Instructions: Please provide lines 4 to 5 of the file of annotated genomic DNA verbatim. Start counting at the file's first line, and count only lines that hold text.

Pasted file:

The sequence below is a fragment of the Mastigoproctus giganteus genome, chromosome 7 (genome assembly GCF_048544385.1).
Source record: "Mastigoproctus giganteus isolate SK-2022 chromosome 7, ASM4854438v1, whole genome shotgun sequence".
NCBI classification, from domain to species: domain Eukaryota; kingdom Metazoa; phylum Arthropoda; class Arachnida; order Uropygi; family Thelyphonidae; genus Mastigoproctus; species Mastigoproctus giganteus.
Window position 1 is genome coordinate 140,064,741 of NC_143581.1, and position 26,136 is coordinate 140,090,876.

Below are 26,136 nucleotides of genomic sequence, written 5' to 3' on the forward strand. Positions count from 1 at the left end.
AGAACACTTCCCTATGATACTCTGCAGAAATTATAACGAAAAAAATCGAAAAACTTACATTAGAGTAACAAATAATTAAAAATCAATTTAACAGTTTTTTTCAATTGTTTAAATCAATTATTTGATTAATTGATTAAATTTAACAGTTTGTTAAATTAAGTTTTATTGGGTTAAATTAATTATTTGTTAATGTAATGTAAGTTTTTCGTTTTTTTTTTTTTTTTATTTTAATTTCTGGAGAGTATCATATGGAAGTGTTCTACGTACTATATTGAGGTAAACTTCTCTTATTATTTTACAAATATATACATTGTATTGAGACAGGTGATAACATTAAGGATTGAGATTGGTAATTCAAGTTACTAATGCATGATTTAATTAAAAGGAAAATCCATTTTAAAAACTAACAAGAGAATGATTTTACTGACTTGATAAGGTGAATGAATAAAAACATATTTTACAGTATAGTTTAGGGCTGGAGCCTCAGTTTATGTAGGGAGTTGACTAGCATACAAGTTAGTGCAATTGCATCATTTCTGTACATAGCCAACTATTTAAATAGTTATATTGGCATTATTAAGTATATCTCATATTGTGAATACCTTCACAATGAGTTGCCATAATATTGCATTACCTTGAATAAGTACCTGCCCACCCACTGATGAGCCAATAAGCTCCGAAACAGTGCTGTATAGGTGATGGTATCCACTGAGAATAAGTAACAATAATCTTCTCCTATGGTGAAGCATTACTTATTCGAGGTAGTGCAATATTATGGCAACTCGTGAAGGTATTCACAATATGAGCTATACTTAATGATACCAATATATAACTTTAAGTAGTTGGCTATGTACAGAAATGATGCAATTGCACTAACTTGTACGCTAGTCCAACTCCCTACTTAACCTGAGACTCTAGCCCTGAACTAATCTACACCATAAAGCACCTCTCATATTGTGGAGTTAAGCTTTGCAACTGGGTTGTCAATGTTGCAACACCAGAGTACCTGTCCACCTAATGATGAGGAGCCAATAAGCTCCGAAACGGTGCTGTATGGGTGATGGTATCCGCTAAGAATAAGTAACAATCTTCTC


Window position 1 is genome coordinate 140,064,741 of NC_143581.1, and position 26,136 is coordinate 140,090,876.

Below are 26,136 nucleotides of genomic sequence, written 5' to 3' on the forward strand. Positions count from 1 at the left end.